There can be no doubt that the most revered, sought after, lusted over, and just plain desired street rod in our hobby is the '32 Ford. Now, it can be full-fendered or a highboy version of a roadster, coupe (three- or five-window), cabriolet, sedan, Vicky, phaeton, or even one of the venerable trucks. But the fact remains: Rodders love the Deuce.

Everything that I have ever read or been told tells me that the '32 Ford may have been a stopgap model from Ford Motor Company in its time, but today is its time. At every outdoor rodding event I've been to I have seen an ample representation of the Deuce. Granted, there are plenty of other makes and models and, of course, there are plenty of other Fords. In the '70s the Model A and even the old Model T enjoyed unbridled successes. Today the Model 40 (1933-34) is of particular interest and has enjoyed this attention for the past decade. But the fact remains, the '32 Ford is the street rod among street rods.

And then it dawned on me... (Watch the comments!) Why is the Deuce so popular? Because there isn't an easier piece of street rod material to manipulate in the world than a Deuce--it doesn't need any changes. (Other than the '40 Ford coupe.) Let's face it, if you want to make a good-looking street rod and you are short on expertise, imagination, or budget, get yourself a '32. At this point some of you are probably jumping out of your bark-o-lounger, TV remote flying, and Moon Pie crushed within your manly grasp but, face the facts, "What do you really need to do to a Deuce?" Nothing. Except maybe take the fenders off. Again, how difficult is it to remove a set of fenders and running boards? It's not!

Yep, the '32 Ford is without question the most beautiful piece of rodding material out there, but if you must have a fat-fendered rod then I might side with the '40 Ford coupe. About the only thing you can do to a '40 Ford coupe to enhance its appearance is to fill in the needless side quarter-windows. Who needs them? What purpose do they serve? See, that's about the only modification the '40 needs. I can hear the gnashing of teeth right about now. I can also see the incoming hate mail, but that's the fun of having the last word.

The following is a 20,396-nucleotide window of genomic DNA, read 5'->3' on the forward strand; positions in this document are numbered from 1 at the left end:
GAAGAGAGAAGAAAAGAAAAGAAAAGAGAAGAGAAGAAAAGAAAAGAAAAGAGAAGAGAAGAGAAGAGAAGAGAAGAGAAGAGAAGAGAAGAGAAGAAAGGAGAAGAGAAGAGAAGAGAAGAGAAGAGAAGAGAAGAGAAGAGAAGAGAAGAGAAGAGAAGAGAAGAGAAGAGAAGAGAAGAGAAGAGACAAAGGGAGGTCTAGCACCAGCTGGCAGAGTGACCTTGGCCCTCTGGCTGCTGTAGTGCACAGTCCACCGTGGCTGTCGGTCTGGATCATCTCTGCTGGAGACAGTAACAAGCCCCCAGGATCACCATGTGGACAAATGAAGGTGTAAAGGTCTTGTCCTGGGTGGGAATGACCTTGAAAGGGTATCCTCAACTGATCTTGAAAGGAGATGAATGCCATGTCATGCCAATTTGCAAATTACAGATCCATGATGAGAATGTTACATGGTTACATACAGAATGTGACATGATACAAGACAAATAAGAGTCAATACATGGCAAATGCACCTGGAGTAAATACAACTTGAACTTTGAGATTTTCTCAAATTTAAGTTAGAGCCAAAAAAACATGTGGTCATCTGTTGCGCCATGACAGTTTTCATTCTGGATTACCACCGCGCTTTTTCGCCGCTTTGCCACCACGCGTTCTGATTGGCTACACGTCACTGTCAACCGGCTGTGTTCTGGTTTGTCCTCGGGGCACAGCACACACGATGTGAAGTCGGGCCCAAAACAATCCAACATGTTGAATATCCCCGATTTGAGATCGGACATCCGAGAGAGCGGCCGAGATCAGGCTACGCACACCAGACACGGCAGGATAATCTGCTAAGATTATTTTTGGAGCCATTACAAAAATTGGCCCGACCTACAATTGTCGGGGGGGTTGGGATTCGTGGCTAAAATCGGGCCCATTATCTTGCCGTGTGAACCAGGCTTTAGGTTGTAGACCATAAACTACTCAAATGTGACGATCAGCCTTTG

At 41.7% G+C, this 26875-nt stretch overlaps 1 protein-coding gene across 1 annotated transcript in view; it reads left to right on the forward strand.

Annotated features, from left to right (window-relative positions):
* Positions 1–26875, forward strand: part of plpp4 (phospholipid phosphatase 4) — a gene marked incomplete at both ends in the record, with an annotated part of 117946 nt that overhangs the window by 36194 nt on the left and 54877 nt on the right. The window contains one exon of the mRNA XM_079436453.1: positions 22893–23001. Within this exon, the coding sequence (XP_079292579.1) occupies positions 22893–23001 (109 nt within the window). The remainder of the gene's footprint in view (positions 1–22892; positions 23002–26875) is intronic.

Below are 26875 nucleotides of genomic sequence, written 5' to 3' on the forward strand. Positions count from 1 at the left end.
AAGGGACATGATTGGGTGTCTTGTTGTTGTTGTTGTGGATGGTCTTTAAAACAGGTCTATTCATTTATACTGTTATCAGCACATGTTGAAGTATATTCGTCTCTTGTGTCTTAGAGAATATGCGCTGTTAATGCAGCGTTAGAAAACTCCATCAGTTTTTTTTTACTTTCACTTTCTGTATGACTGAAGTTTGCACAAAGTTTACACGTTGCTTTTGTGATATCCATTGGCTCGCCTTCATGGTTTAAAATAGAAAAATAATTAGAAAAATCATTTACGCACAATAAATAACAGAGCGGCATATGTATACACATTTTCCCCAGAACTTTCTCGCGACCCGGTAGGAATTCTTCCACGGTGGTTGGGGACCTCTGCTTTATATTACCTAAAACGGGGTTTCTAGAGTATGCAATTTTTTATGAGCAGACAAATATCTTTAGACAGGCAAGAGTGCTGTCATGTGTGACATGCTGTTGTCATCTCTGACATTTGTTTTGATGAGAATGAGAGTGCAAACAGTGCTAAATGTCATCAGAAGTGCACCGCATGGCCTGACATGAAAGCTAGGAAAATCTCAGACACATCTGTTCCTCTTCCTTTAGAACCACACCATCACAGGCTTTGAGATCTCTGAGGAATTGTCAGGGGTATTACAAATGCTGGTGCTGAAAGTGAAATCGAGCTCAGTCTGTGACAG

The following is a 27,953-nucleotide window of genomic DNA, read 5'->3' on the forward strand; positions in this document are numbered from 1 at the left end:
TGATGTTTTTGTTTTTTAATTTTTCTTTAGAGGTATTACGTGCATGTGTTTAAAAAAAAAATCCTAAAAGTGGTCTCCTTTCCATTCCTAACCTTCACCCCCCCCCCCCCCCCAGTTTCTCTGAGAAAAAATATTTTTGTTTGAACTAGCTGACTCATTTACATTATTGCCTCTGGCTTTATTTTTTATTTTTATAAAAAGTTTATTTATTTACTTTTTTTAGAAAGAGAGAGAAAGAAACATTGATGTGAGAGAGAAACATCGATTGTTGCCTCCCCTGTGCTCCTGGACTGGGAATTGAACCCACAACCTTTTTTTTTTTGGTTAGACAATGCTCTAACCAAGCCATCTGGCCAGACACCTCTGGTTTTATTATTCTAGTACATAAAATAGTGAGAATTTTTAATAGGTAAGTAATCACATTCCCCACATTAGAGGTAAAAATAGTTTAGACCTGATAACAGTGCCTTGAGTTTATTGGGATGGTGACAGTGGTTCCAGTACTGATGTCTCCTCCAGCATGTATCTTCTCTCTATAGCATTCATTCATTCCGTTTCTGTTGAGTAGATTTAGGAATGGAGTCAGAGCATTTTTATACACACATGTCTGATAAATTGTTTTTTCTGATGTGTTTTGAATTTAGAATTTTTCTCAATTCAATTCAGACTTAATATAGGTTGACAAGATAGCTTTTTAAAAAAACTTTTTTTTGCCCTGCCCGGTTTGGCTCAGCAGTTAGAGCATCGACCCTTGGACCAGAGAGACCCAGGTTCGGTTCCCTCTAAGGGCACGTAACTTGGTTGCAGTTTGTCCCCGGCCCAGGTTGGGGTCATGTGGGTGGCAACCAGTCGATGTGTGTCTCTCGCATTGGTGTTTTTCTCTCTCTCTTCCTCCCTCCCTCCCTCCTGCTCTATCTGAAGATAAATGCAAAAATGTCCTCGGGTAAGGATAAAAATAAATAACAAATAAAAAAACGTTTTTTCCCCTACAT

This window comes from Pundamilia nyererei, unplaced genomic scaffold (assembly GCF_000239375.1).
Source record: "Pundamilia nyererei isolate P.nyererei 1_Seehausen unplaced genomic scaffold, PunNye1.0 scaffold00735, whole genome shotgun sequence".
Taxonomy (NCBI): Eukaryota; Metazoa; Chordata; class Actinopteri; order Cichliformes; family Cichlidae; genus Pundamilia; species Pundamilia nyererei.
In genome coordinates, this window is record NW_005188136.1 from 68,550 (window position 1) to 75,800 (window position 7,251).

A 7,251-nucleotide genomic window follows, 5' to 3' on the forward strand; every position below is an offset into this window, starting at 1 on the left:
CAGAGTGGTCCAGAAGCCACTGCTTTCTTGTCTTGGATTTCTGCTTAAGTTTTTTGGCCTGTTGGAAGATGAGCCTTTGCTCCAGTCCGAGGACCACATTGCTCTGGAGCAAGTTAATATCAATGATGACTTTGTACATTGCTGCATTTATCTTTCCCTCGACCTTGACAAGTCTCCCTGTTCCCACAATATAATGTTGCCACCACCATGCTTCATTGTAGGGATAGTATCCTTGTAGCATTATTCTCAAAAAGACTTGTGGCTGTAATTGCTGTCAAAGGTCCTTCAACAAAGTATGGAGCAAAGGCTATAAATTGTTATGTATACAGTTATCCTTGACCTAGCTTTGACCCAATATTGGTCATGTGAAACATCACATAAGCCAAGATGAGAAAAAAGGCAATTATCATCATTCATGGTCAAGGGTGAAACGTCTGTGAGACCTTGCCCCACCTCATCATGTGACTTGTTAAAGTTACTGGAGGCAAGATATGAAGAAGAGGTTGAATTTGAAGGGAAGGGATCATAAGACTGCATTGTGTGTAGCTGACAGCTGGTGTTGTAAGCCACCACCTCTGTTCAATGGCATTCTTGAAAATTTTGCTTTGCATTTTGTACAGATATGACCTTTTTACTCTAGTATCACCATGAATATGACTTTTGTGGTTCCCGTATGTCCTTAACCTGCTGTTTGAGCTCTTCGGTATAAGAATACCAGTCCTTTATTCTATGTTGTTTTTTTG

There have been some incredible Deuces built over the years. Fred Warren and George Lange are two owners that come to mind who have enjoyed tremendous success with their efforts (both having won the prestigious America's Most Beautiful Roadster award from the Grand National Roadster Show). Fred has his shocking green fenderless roadster based on a Kugel-designed car, while George's full-fendered beauty came out of Alloway's Hot Rod Shop. Just this year the Deuce highboy coupe of George Poteet stopped the rodding world in its tire marks with its incredible presentation and the winning of the coveted Goodguys Rod & Custom Association's Street Rod of the Year award. And who can forget the Deuce highboy cabriolet of Barry Lobeck as it took home the STREET RODDER Street Rod of the Year award? All of these Deuce's are outstanding examples of how one can advance the basic design of the '32 Ford.

Marilyn Monroe or Sophia Lauren looked pretty good as they came from the "factory" and so does the Deuce. But, if you feel the need to tinker, you might as well start with automotive perfection. But don't tinker for the sake of tinkering, step up and go for the "gold." In the meantime, I am just as happy to see a clean-looking gennie Deuce with just a touch of rodding influence.

So, what have we learned from this editorial? Rodders who build Deuces and maybe the '40 Ford coupe know a good thing when they see it. I just wish I had one or the other. Well, actually I wish I had both.